ALBANY, New York (AP) -- Gov. David Paterson has picked Democratic U.S. Rep. Kirsten Gillibrand to fill New York's vacant U.S. Senate seat, an aide to the governor said early Friday, a day after Caroline Kennedy abruptly withdrew from consideration.
Gillibrand, a second-term lawmaker from upstate New York, will be named to fill the seat vacated when Hillary Rodham Clinton resigned to become secretary of state in the Obama administration, the aide said, speaking on condition of anonymity because an announcement hadn't been made. It was scheduled for later Friday.
Gillibrand's office didn't immediately return a call seeking comment.
She was considered one of the top contenders in Paterson's selection process, along with Kennedy and state Attorney General Andrew Cuomo.
Paterson's appointment lasts until 2010, when a special election will be held to fill the final two years of Clinton's term.
Kennedy, the daughter of the late President John F. Kennedy, called the governor around midday Wednesday and told him she was having second thoughts about the job, according to a person close to Paterson, who said she later decided to remain in contention, only to announce her withdrawal early Thursday in an e-mail.
Others in the field, including U.S. Rep. Carolyn McCarthy, whose husband was killed by a gunman on the Long Island Railroad, criticized Gillibrand as recently as Thursday evening, saying her support of more conservative issues such as gun ownership rights was out of step with most New York Democrats.
But Gillibrand is a proven vote-getter in a largely rural eastern New York district that sprawls from the mid-Hudson Valley to north of Albany. She defeated a long-term Republican incumbent in 2006 and won re-election last year by a wide margin.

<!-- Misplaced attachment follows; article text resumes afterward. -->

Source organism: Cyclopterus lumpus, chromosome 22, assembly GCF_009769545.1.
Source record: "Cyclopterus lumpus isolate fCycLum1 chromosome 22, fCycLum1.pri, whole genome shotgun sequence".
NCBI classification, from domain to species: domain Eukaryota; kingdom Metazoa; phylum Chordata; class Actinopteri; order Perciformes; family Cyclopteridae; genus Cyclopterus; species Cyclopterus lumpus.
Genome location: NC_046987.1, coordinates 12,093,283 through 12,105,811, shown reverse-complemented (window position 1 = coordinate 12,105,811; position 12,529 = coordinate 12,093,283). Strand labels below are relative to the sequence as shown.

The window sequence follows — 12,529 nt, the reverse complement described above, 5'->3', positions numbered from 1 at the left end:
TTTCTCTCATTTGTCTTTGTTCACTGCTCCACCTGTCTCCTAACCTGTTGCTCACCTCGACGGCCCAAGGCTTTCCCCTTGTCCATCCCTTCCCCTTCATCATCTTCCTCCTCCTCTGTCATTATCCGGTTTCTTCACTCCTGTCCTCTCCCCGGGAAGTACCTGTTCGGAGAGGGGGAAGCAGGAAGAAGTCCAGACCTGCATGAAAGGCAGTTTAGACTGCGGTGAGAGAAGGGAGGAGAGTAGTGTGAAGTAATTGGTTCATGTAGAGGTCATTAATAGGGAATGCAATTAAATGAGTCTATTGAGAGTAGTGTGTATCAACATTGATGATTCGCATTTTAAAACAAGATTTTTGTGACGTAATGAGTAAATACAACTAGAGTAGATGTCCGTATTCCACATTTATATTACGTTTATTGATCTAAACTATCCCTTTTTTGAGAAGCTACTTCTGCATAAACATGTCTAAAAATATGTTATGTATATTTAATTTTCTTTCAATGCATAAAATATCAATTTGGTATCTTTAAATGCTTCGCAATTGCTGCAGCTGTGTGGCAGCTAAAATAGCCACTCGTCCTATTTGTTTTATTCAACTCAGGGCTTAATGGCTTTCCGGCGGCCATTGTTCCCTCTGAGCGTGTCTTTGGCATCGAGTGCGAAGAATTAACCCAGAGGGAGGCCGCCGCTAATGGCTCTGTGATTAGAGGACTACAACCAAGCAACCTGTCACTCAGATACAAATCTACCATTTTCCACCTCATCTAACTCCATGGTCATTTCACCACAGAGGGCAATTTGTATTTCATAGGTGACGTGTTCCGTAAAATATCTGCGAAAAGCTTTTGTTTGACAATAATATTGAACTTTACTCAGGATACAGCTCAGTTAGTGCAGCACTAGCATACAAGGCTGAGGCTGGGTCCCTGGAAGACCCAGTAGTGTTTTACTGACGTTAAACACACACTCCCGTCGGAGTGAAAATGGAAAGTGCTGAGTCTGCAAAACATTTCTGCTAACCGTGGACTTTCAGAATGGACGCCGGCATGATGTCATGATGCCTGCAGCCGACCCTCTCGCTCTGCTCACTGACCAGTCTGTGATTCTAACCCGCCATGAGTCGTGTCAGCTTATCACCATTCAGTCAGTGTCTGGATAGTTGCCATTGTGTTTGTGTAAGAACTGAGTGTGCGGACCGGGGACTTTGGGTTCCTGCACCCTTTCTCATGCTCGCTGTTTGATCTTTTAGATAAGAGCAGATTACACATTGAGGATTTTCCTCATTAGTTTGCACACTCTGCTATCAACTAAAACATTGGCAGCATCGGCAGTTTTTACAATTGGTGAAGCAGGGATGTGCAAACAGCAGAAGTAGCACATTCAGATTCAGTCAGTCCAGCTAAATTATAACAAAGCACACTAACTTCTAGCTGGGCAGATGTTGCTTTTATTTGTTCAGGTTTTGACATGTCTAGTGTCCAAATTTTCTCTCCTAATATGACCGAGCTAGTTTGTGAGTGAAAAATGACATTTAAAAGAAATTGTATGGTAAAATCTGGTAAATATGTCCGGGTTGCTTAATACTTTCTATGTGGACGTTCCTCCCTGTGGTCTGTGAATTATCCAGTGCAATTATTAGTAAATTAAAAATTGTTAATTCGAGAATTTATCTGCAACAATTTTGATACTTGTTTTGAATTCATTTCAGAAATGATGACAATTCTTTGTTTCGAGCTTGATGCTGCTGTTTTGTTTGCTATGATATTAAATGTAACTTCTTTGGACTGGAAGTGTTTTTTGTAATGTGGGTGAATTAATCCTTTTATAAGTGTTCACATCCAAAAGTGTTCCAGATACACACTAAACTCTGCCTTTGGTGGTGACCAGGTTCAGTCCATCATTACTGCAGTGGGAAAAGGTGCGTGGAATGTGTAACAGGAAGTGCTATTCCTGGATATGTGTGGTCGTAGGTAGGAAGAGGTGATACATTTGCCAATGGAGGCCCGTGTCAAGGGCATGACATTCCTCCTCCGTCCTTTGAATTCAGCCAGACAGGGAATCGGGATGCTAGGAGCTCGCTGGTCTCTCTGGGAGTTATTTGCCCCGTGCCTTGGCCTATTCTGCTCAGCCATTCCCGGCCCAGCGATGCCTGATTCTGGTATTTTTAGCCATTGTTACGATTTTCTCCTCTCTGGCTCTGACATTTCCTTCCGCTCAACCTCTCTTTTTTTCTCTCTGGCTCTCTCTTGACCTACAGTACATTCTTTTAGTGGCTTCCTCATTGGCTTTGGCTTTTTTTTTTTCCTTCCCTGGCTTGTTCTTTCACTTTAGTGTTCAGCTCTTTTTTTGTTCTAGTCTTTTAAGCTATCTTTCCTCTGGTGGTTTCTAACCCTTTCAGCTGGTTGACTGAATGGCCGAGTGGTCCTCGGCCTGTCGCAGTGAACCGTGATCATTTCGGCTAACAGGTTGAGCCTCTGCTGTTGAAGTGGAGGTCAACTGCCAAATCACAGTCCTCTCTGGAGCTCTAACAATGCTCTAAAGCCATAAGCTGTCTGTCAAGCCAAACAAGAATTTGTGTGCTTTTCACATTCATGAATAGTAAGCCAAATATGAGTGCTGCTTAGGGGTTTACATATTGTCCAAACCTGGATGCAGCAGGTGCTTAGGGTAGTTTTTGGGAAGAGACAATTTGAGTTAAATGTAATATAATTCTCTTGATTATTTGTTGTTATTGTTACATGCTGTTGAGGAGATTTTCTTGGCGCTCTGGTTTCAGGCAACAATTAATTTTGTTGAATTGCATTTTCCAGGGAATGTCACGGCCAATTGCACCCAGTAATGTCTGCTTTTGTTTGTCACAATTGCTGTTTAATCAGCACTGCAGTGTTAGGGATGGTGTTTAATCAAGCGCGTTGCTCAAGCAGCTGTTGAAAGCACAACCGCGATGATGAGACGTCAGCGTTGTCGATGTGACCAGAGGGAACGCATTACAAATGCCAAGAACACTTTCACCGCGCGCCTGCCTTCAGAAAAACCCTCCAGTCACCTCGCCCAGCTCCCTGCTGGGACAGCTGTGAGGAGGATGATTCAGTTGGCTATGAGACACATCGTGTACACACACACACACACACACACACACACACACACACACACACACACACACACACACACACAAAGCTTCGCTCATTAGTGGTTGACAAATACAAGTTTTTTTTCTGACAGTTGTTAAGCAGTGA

"Gender plus geography equals Gillibrand," said Doug Muzzio, a political science professor at Baruch College. He said her upstate base would help Paterson's 2010 ticket, which otherwise would be dominated by New York City residents like himself.
"On the minus side, she's an unproven statewide vote-getter, a conservative `Blue Dog' Democrat who could face a primary challenge in 2010 and face a tough general election," Muzzio said. "Also, her congressional seat, the 20th, is a mostly Republican district that she first won in 2006 after a long Republican monopoly."
Those weaknesses, the appearance of being a second choice after Kennedy, and the wrath of more senior Democrats who were overlooked provide a good chance for a primary challenge in 2010 - a situation Paterson has sought to avoid. He said he wants his choice to be good enough to hold the seat for a decade or more.
Paterson's unusual move, as head of the state party and governor, to summon New York's Washington delegation to Albany for a closed-door meeting Friday morning appears to be a way to garner support among those he didn't choose.
The pick came after a week in which Kennedy surprisingly withdrew from consideration and Paterson revealed he was considering Cuomo, who had refused to publicly express his interest. In the end, Paterson chose the up-and-comer over more established names.
But Paterson has said the first task of a new U.S. senator should be bringing more aid in the federal stimulus package back to New York. It's uncertain that Gillibrand has the background or pull to do that.
She voted last year against the $700 billion Wall Street bailout bill.
This consideration, as the state faces a historic fiscal crisis, was considered a strength for Kennedy, who is close to President Barack Obama and may have been owed a favor for her early endorsement of him; and Cuomo, who has ties and experience in Washington as President Bill Clinton's former housing secretary.
Gillibrand was an official in the Housing and Urban Development Department during the Clinton administration. She worked as a lawyer before challenging Republican John Sweeney in 2006 to represent New York's 20th District. Her upset win came after a police report showing that Sweeney's wife had called 911 in what appeared to be a domestic violence incident was leaked shortly before the election.
In November, Gillibrand defeated wealthy General Electric heir Sandy Treadwell. The former state Republican chairman was seen as one of the Republican Party's best chances to capture a congressional seat in New York.